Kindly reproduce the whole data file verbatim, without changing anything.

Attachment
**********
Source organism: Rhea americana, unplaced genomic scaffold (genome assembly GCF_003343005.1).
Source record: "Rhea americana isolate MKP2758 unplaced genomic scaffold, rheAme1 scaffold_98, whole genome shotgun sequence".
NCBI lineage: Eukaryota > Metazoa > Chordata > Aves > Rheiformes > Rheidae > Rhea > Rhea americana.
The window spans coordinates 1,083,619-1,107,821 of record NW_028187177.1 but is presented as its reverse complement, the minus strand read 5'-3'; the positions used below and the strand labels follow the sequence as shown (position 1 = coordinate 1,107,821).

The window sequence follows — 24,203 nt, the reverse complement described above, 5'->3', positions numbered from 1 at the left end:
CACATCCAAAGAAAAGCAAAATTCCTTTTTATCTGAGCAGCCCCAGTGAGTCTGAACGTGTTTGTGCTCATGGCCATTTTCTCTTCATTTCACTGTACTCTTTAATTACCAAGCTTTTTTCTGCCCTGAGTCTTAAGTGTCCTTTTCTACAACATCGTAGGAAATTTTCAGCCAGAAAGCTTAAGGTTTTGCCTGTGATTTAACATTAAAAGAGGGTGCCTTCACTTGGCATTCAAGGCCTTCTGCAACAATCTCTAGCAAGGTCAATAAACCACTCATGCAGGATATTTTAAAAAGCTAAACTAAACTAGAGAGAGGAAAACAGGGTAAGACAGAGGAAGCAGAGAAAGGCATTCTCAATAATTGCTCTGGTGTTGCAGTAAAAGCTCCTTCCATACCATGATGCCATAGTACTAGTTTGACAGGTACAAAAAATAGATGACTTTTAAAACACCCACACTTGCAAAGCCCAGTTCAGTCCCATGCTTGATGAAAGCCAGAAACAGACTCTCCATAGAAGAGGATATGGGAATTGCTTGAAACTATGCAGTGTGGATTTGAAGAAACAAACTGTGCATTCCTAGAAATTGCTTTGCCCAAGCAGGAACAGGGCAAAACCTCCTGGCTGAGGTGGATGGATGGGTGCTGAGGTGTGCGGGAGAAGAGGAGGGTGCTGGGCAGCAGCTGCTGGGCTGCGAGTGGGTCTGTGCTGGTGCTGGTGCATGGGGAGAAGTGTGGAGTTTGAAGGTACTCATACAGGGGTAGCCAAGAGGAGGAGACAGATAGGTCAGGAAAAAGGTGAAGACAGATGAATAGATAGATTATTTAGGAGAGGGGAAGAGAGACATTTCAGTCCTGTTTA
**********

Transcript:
Source organism: Rhea americana, unplaced genomic scaffold (genome assembly GCF_003343005.1).
Source record: "Rhea americana isolate MKP2758 unplaced genomic scaffold, rheAme1 scaffold_98, whole genome shotgun sequence".
NCBI lineage: Eukaryota > Metazoa > Chordata > Aves > Rheiformes > Rheidae > Rhea > Rhea americana.
The window spans coordinates 1,083,619-1,107,821 of record NW_028187177.1 but is presented as its reverse complement, the minus strand read 5'-3'; the positions used below and the strand labels follow the sequence as shown (position 1 = coordinate 1,107,821).

The window sequence follows — 24,203 nt, the reverse complement described above, 5'->3', positions numbered from 1 at the left end:
CACATCCAAAGAAAAGCAAAATTCCTTTTTATCTGAGCAGCCCCAGTGAGTCTGAACGTGTTTGTGCTCATGGCCATTTTCTCTTCATTTCACTGTACTCTTTAATTACCAAGCTTTTTTCTGCCCTGAGTCTTAAGTGTCCTTTTCTACAACATCGTAGGAAATTTTCAGCCAGAAAGCTTAAGGTTTTGCCTGTGATTTAACATTAAAAGAGGGTGCCTTCACTTGGCATTCAAGGCCTTCTGCAACAATCTCTAGCAAGGTCAATAAACCACTCATGCAGGATATTTTAAAAAGCTAAACTAAACTAGAGAGAGGAAAACAGGGTAAGACAGAGGAAGCAGAGAAAGGCATTCTCAATAATTGCTCTGGTGTTGCAGTAAAAGCTCCTTCCATACCATGATGCCATAGTACTAGTTTGACAGGTACAAAAAATAGATGACTTTTAAAACACCCACACTTGCAAAGCCCAGTTCAGTCCCATGCTTGATGAAAGCCAGAAACAGACTCTCCATAGAAGAGGATATGGGAATTGCTTGAAACTATGCAGTGTGGATTTGAAGAAACAAACTGTGCATTCCTAGAAATTGCTTTGCCCAAGCAGGAACAGGGCAAAACCTCCTGGCTGAGGTGGATGGATGGGTGCTGAGGTGTGCGGGAGAAGAGGAGGGTGCTGGGCAGCAGCTGCTGGGCTGCGAGTGGGTCTGTGCTGGTGCTGGTGCATGGGGAGAAGTGTGGAGTTTGAAGGTACTCATACAGGGGTAGCCAAGAGGAGGAGACAGATAGGTCAGGAAAAAGGTGAAGACAGATGAATAGATAGATTATTTAGGAGAGGGGAAGAGAGACATTTCAGTCCTGTTTA